Never Talk to a Therapist at a Party By Eric Morris, PhD on 3/5/19 - 12:41 PM

Building a successful therapy practice is difficult.

I was reminded of this fact at a recent dinner party. I was perched next to the food table when I struck up a conversation with a therapist friend of mine. Given my interest in the business side of therapy, I asked her about her private practice.

“How’s business going? Do you have enough clients?” I asked.

She instantly looked frustrated and she sighed. “I only had 9 clients this week; I hope business picks up soon!”

I agreed that it can be difficult to find new clients and asked, “Do you have a professional website?”

She shook her head and noted that she wasn’t very comfortable with technology. I sympathized but reassured her that building a website these days was relatively simple, even for those who are uncomfortable with software. Moreover, most web hosting companies offer free templates to design a great looking, professional site. Sites like are a good place to start, I offered.

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“Once you have your site built, you should register with Google.”

I explained that all she had to do was create a Google business page and that this would help with her Google page ranking.

At the mention of Google page rankings, I sensed that my colleague was beginning to plan her exit. I quickly changed tacks and told her she could focus on building up her social media presence, as this would give her potential clients different ways to find her online.

“Which sites should I focus on? I don’t have a lot of time since my son was born,” she explained.

I told her to first focus on getting a profile on and creating a business Facebook page. I suggested she could then slowly build up her LinkedIn page and populate it with therapists who could refer clients to her.

“All of these sites are important,” I noted, “but the best way to get new clients is to have positive ratings online. Create a profile on and ask your clients if they would be willing to rate you.”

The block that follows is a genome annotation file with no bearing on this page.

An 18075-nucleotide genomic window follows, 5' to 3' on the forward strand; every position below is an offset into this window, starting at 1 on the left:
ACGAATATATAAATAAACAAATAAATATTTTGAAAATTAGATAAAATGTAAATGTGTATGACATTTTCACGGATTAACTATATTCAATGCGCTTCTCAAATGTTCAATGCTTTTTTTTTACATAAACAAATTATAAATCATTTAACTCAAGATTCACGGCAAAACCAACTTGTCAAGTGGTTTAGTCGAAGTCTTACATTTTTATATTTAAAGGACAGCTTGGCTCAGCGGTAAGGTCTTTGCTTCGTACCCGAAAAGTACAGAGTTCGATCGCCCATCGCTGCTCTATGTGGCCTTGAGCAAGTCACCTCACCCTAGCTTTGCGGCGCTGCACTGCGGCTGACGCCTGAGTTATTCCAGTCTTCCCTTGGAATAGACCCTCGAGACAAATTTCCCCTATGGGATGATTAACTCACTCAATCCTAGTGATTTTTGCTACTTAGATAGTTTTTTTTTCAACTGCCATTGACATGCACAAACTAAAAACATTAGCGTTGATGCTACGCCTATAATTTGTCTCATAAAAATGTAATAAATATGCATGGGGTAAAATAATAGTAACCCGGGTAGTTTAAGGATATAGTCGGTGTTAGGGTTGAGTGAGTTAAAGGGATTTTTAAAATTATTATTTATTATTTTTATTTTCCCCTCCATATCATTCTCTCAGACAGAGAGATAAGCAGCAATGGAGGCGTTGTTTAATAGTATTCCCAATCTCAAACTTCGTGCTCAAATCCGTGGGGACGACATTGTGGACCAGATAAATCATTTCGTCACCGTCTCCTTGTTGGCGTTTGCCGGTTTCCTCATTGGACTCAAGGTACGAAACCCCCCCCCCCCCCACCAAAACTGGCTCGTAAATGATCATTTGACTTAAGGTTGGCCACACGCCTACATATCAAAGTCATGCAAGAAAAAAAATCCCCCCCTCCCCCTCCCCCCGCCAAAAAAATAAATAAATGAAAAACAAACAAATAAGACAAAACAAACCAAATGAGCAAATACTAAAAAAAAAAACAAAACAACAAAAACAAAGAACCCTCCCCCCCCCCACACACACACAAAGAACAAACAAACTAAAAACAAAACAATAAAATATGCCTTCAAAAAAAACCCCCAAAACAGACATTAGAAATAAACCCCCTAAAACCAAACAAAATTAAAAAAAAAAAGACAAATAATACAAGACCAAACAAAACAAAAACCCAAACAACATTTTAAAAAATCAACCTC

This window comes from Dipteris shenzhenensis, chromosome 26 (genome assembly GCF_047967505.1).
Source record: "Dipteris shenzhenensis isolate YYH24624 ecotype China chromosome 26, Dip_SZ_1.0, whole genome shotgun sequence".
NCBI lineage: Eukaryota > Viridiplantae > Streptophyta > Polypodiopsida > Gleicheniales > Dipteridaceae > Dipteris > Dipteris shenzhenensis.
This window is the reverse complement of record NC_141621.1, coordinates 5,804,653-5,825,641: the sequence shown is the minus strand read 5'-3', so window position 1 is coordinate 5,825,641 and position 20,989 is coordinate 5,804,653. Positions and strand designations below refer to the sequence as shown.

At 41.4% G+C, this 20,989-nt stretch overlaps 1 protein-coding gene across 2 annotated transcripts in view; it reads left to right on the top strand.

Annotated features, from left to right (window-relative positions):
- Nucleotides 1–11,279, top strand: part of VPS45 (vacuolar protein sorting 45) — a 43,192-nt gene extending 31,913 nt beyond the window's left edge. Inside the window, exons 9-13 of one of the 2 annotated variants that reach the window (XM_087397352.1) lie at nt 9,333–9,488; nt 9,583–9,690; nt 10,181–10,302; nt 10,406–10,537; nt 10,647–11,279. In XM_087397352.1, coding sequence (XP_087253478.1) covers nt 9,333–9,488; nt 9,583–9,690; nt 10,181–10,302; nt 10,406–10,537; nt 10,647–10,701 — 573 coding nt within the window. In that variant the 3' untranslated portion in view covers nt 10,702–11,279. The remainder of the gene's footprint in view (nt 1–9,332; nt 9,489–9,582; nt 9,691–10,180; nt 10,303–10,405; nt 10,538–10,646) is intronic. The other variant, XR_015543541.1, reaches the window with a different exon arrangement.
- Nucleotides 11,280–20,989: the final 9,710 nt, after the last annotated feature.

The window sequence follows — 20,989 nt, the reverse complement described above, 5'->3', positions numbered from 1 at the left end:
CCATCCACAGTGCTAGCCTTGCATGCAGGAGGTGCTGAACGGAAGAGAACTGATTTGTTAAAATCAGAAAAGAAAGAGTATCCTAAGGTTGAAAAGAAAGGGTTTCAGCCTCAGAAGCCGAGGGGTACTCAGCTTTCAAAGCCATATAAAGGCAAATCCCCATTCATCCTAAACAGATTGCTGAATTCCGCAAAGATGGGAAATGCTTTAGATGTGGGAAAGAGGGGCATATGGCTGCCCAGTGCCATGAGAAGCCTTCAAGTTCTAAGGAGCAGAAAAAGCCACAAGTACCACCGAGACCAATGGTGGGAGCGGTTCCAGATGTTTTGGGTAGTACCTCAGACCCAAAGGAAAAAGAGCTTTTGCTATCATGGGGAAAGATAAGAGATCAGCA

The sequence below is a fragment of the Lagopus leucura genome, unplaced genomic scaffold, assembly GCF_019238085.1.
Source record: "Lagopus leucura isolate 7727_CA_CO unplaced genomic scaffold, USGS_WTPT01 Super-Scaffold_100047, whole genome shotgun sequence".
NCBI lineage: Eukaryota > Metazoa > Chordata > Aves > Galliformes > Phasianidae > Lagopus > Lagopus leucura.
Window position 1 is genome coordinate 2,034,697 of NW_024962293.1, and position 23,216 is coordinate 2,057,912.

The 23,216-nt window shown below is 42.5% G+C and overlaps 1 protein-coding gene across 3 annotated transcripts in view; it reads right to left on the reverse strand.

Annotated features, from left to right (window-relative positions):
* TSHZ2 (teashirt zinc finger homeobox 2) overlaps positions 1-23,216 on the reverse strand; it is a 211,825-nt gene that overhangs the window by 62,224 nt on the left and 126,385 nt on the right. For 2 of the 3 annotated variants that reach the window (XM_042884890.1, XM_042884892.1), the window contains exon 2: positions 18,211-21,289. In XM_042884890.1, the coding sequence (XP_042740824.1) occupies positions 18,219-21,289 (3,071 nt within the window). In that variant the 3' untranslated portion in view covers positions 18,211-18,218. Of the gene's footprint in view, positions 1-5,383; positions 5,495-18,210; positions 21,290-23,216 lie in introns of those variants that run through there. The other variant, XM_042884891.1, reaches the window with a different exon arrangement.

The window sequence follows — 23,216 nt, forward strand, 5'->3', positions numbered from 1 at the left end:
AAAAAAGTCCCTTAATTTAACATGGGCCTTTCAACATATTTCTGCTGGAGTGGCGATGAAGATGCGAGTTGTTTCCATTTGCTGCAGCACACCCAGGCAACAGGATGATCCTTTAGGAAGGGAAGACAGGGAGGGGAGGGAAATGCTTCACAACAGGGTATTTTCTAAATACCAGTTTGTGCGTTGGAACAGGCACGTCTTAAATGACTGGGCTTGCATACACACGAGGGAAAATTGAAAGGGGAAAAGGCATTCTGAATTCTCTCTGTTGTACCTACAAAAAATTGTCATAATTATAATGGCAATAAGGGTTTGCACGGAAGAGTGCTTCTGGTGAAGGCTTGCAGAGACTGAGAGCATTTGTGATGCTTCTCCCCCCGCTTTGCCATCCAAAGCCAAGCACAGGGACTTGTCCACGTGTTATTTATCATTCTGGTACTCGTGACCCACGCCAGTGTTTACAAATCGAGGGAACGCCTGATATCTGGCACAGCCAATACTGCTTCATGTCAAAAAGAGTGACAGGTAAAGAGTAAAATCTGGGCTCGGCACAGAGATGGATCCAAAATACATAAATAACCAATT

I reminded her that potential new clients will feel reassured contacting her if they see evidence that she has helped other clients.

My colleague seemed intrigued, so I carried on. I asked what types of clients she worked with.

“Anxiety and depression mainly. How about you?”

“Yeah, me too.”

I told her that I had struggled at first to stand out, as many of the therapists in my city also worked with anxiety and depression. To rectify this, I took the approach of specializing in working with clients that were challenging, such as those with borderline personality, substance abuse problems and eating disorders. When I would speak with my therapist colleagues, I would give them an easy to remember pitch, “I work with complex clients.” This led to several referrals because many therapists struggled with these types of clients.

I suggested to her that she could try to specialize in a specific type of anxiety, such as phobias. Many therapists advertise their comfort with a variety of mental health issues but when colleagues are considering referring clients, one needs a way of standing out. I told her she needed to keep her branding simple.
“I don’t like thinking of myself as a brand.”

I validated her concern, but I assured her that it was important to consider how you would like to be viewed by potential clients and colleagues. You want to be in control of the narrative, and one way to do that is to have a therapeutic focus that is easy to remember and is consistent across your various websites.

I suggested a few other ideas that she could consider as a way of further differentiating herself from her colleagues. For example, she could advertise her comfort in working with clients from diverse backgrounds, such as LGBTQ or military clients. I also noted that she could offer a better therapy experience for her clients, such as using a therapy management system, like Simple Practice. These types of programs allow clients to easily book sessions online or pay their bills automatically.

Similarly, she could have clients complete an intake questionnaire. This would allow her to get relevant information about clients before the first session, thereby creating a smoother process for the client.

At this point in the conversation, my friend smiled politely, as if to acknowledge how bewildering it all was. I could tell she was ready to get back to the light party banter.

I smiled back, hoping to transmit encouragement and support. I wished her well and turned my attention back to the food table.  

File under: The Art of Psychotherapy, Therapy & Technology